There’s a glitch that can come up with stacking templates: three +1 ECL templates are not necessarily equal to one +3 ECL template – either in standard d20 or in Eclipse.
In standard d20, that’s because of unexpected interactions and because assigning ECL modifiers to templates is basically guesswork. You could wind up with something pathetic or with something seriously overpowered depending on just what you do.
In Eclipse it’s because ECL’s only increase by +1 for every full 32 CP – so three +1 ECL Templates, built on 56, 48, and 63 CP come out to 167 CP – equivalent to a single +4 ECL template. It could be as high as 189 CP – equivalent to a single +5 ECL template.
Pure Eclipse point-buy characters don’t have to worry about that sort of thing though. If they want to have special abilities derived from their ancestry or exposure to weird radiation or some such thing, they just go ahead and buy them. If they want something that usually goes into a template, they put it into their racial build, and go on from there. After all, you can grab power-packages from racial builds just as readily as from any other source. In effect, truly pure point-buy characters usually don’t normally use Templates except as shortcuts.
It gets a little more problematic when you go for the classical method and simply slap on a full template and apply the ECL modifier.
Still, even for Eclipse characters, stacking one template and one race can usually be assumed to fall within the margins of error. After all, the +1 ECL in a Template doesn’t include intelligence-based skill points, or the enhanced skill and ability limits, or any other “level”-based effects, so it’s not quite as good as a level – and it’s rare for everything in a template to be optimized for a particular character, so even if they wind up a few character points ahead on the deal, it’s manageable. For example, the ever-popular Half-Dragon Template is worth 115 CP, while three levels are only worth 72 CP (24 CP/Level) + 24 CP (the cost of three d4 hit dice) + (3x Int Mod CP for SP), so the character could be gaining up to 19 CP on the deal – if you disregard the enhanced skill, ability, and base level components and the character doesn’t already have something that doesn’t stack, such as low-light or darkvision.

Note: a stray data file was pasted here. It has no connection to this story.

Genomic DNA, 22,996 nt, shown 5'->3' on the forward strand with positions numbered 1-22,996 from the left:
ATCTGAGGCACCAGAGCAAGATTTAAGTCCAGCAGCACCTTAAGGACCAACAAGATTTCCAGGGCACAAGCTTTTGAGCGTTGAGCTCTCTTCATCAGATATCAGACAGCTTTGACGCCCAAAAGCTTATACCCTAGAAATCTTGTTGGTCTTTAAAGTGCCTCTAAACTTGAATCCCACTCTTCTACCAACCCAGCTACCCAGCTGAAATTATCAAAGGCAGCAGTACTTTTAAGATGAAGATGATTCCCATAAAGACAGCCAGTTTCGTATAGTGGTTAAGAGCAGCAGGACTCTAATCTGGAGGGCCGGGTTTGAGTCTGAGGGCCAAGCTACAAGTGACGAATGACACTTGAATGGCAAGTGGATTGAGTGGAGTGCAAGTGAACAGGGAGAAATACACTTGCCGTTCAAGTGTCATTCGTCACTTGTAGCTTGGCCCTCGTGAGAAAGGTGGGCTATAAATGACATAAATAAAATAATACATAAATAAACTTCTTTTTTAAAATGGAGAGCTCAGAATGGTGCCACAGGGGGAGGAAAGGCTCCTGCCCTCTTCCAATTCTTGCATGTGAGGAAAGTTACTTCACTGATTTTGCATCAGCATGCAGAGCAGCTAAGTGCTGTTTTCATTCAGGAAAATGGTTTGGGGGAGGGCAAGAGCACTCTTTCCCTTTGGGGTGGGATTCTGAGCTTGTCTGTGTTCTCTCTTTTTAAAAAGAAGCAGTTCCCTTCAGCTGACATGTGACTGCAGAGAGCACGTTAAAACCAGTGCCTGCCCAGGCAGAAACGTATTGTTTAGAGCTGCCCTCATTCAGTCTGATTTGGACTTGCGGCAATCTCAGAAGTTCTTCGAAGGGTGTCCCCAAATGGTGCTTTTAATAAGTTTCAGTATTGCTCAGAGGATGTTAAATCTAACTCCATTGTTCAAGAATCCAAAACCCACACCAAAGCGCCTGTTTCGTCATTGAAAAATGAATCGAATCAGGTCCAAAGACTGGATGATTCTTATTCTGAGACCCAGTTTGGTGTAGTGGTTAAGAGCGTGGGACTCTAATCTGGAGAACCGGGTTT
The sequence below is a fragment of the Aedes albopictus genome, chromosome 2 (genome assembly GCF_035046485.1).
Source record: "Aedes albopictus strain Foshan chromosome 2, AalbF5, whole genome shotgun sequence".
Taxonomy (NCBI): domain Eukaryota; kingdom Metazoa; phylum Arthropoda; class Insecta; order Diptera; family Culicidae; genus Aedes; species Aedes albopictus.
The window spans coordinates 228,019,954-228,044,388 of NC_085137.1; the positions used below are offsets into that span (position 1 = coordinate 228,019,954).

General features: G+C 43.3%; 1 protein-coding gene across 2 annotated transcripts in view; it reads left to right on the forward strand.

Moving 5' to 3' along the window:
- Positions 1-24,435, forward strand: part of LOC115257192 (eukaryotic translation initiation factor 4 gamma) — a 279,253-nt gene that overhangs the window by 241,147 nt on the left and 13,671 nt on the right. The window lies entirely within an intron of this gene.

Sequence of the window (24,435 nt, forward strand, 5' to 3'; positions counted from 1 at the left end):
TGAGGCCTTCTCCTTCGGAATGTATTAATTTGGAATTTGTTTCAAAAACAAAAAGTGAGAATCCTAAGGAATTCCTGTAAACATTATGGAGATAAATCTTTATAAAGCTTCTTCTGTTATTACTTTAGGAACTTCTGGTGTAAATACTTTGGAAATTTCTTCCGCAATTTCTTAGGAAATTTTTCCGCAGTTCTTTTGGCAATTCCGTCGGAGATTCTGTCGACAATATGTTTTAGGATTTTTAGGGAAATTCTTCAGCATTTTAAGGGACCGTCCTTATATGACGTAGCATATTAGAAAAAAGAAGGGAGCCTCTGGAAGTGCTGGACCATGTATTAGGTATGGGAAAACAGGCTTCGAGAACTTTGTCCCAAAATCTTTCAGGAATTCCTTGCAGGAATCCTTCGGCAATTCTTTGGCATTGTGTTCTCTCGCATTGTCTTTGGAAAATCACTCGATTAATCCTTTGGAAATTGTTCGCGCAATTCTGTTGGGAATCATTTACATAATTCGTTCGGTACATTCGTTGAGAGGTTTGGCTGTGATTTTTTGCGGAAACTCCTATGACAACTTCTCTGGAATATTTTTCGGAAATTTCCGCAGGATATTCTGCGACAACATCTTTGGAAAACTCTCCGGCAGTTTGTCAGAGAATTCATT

Now, if you’re letting people design and use their own Races and Templates, it’s best to insist that they put everything into their racial setup, It keeps the points balanced.
Beyond that point, it’s best to apply the following rules:
● Player Characters may only have one Race, one basic Template, and one Party Template – although they are free to expand on either the Race or their Template and move up the ECL chart or to buy abilities from other races and templates.
● Companions and NPC’s rarely need to be handled in as much detail as the player characters. If the game master wishes to do so, simply add up the costs of any templates applied to them normally. If the game master doesn’t want to bother with that, then they can have multiple templates – however, they’re subject to an extra +1 ECL modifier if they have two or three Templates and to an extra +2 ECL modifier if they have four.
● If a Companion or NPC has more than four Templates, the game master is out of his or her mind.
It’s worth noting that Eclipse races can be used as templates for classical-style characters. There may be complications with the ones that have overlapping features, but in most cases it’s straightforward enough: simply add +1 ECL to the adjustment for the race in question and now it’s a template.